- Associated Press - Friday, September 12, 2014

ST. PAUL, Minn. (AP) - Hospitals in the Twin Cities are unusually busy treating children with severe respiratory problems that match the symptoms of an uncommon virus that’s sickened children in at least a dozen Midwest states, but the presence of enterovirus 68 has yet to be confirmed by the state Department of Health.

The region’s largest pediatric hospital system, Children’s Hospitals and Clinics of Minnesota, said it had to divert six patients to another hospital this week because its beds are full of kids with severe respiratory symptoms. Many children who have had greater difficulty breathing were given doses of vaporized medicine, according to Roxanne Fernandes, the hospital’s chief nursing officer.

“We stream that (the medication) to them through a mask continuously,” she said. “And some children are having what we call continuous nebulization for a few days, and this is very unusual.”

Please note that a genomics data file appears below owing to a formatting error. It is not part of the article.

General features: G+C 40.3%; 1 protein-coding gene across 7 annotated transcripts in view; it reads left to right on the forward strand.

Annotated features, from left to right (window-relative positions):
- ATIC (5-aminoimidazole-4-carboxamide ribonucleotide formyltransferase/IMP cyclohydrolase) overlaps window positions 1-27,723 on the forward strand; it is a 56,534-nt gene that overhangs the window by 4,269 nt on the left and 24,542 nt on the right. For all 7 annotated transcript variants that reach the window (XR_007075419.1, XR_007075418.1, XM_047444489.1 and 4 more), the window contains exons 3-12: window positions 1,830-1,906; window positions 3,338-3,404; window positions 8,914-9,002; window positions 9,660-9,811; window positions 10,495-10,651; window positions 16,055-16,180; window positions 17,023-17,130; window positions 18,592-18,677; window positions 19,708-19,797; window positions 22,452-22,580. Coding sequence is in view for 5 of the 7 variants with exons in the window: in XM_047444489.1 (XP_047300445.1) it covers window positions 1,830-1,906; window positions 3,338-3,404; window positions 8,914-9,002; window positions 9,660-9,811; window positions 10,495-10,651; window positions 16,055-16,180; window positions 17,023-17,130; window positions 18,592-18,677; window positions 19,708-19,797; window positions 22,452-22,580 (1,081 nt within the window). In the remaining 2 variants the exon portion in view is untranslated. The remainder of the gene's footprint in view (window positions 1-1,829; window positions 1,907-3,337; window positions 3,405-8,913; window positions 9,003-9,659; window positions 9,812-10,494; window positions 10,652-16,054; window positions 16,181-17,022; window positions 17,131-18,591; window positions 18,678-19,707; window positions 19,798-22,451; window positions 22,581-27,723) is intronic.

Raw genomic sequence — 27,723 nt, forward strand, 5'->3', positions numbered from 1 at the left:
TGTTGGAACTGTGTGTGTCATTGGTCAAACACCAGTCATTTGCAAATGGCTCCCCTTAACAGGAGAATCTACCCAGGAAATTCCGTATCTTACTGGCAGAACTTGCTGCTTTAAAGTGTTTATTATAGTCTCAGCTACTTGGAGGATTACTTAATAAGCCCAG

Children’s emergency departments treated 90 children with severe symptoms on Wednesday, Fernandez told Minnesota Public Radio (http://bit.ly/X6Gg0d ). The clinic normally sees about 20 children for breathing problems this time of year, according to Fernandez.

“We have also heard from our community pediatric clinics that have urgent care and open appointments that they’re seeing an unusual number of children,” she said, adding that most of them were well enough to be sent home.

Federal health officials have asked physicians throughout the country to keep an eye out for symptoms associated with enterovirus 68. The respiratory illness can’t be treated with antibiotics, and there isn’t a vaccine to prevent it, but the spread of the virus can be slowed by hand washing and covering coughs.

Many cases of the disease may be mild enough that they don’t require treatment, according public health officials.

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Information from: Minnesota Public Radio News, http://www.mprnews.org

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